Island Hopping Around Antigua-1

Island Hopping Around Antigua

Delightful day trips from this Caribbean island

White sands, clear waters, lush green palms trees, ice cold beer and sunshine for days… All islands in the Caribbean are pretty much alike right? Wrong! From volcanoes to steep hills, desert-like limestone expanses and dense tropical forests, there is a surprising amount of diversity within the Caribbean (not to mention that some islands speak Spanish, while others speak French, English or Dutch). Although you may be familiar with the more popular places like Jamaica, Barbados, Bermuda or the Bahamas, there are plenty of other, lesser-known destinations just waiting to be discovered. The best part about taking a trip to the Caribbean is that it’s actually quite easy to plan day trips and hop from one island to the next. Here’s how:

Where to start: Antigua

Antigua-Antigua-storyThis petite island nation might only be 100 sq miles, but Antigua boasts 365 beaches, one for every day of the week as the locals like to say. Once an ancient volcano and now a totally flat coral-based landmass with the exception of one mountain, Mount Obama (the name pre-dates the President), this West Indies atoll is known for its meandering coastline and spectacular hidden islets and beaches. Also notorious as a legendary place for navy fleets (and pirate ships) to seek shelter and refuge, Antigua is now one of the Caribbean’s most sought-after vacation destinations. With a pristine coral reef surrounding the island, scuba divers and snorkelers from all over the world come to seek out its rich and diverse underwater world. If you can tear yourself away from this idyllic setting, some islands worth checking out for day trips or short jaunts are Barbuda, St. Kitts and Montserrat.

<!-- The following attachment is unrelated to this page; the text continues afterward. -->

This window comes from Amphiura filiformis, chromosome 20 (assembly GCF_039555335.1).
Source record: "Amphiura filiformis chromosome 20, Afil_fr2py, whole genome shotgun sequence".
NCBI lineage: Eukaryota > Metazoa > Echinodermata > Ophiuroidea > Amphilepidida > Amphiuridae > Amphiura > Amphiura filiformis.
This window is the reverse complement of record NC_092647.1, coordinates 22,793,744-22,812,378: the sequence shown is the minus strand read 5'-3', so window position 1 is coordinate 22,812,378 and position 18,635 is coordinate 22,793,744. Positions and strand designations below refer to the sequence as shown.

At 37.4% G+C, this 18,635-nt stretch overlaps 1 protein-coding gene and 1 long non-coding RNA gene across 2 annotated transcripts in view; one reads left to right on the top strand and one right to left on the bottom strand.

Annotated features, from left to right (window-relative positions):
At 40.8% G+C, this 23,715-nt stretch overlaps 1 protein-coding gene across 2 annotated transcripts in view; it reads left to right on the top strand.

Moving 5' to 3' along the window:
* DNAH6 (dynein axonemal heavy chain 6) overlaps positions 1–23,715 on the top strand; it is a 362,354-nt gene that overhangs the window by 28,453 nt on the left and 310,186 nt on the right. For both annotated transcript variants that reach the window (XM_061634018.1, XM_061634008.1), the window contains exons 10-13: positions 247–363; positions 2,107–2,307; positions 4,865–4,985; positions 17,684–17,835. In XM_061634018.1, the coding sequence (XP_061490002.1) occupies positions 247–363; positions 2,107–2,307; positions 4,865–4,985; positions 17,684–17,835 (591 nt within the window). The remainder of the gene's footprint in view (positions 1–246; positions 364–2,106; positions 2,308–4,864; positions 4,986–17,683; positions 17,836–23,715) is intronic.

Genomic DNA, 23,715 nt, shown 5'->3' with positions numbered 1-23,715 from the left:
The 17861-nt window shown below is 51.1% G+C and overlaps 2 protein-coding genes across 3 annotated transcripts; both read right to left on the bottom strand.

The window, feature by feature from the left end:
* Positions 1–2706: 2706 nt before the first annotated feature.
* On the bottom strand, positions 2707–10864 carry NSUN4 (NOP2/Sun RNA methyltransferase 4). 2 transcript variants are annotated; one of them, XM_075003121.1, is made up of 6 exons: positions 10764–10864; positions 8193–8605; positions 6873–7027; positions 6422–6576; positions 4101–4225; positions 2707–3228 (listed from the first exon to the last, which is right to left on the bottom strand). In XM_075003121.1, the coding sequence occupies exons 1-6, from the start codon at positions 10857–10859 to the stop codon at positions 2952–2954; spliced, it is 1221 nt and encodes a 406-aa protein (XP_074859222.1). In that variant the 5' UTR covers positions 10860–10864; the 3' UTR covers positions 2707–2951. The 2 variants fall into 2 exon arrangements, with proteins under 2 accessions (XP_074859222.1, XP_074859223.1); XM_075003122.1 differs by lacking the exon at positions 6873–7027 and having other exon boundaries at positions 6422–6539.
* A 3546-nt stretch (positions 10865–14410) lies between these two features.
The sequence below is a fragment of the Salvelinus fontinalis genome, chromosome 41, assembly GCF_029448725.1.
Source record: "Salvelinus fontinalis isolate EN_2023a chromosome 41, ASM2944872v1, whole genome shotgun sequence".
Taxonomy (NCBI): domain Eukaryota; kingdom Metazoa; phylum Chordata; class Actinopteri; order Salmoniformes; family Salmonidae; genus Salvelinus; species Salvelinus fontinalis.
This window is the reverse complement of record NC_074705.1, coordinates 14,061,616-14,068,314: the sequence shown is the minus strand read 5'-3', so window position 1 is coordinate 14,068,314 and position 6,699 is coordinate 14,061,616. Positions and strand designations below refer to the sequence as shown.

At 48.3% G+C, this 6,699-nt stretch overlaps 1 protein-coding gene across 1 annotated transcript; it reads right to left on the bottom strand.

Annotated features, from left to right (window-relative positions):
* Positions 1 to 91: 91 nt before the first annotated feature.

Antigua to Barbuda

Antigua-Barbuda-storyThe Caribbean nation of Antigua is actually made up of two islands – Antigua and its sister island, Barbuda. One of the few islands left in the Caribbean that feels practically deserted, it’s the perfect day trip for those looking to really take a break from it all. With seemingly endless white and pink sand beaches that you can practically call your own, an abundance of old shipwrecks and reefs to explore underwater and the Frigate Bird Sanctuary, this quiet, peaceful place is only home to a handful of residents, luxurious hotels, guest houses and resorts. There are two ways to get to Barbuda from Antigua, a 20-minute flight that leaves twice daily, or by sea on the Barbuda Express, which takes 90 minutes and is timed to allow you to leave in the morning and be back at your villa by dinnertime.

Antigua to St. Kitts

Antigua-St-Kitts-storyThe larger of the two islands that make up the nation of St. Kitts and Nevis, this incredibly striking Caribbean island is all about mountains, rainforests, and beaches. It has a loose, laid-back vibe that makes this tropical paradise practically irresistible. With a mix of resort-level relaxation, white, gray and black sand beaches, beatific nature, rich history and a surprisingly boisterous party scene, there is no shortage of actives to seek out, both during the day and night, so the main question is just how long you want to stay. To get to St. Kitts, there are several daily flights on the Caribbean airline Liat that take about 30-minutes.

Antigua to Montserrat

Antigua-Montserrat-storyWhether you hop on a short 20-minute flight or relax on a 2-hour ferry ride, you won’t regret visiting one of the Caribbean’s best kept secrets: the island of Montserrat. If you haven’t heard of this 39-square mile British Overseas Territory (with 25 miles of coastline), it’s probably because in 1995 the once dormant Soufrière Hills volcano erupted and destroyed the capital city, Plymouth, and now there is a strict exclusion zone for half of the island. Today, it’s the most studied volcano in the world and Montserrat is regarded as a ‘Modern Day Pompeii’ in the Caribbean. But fear not! The northern part of this island is safe and provides stunning volcanic views, incredible black sand beaches, serene surroundings and a lack of commercialism or crime that is practically non-existent elsewhere in the Caribbean these days.

Where to stay in Antigua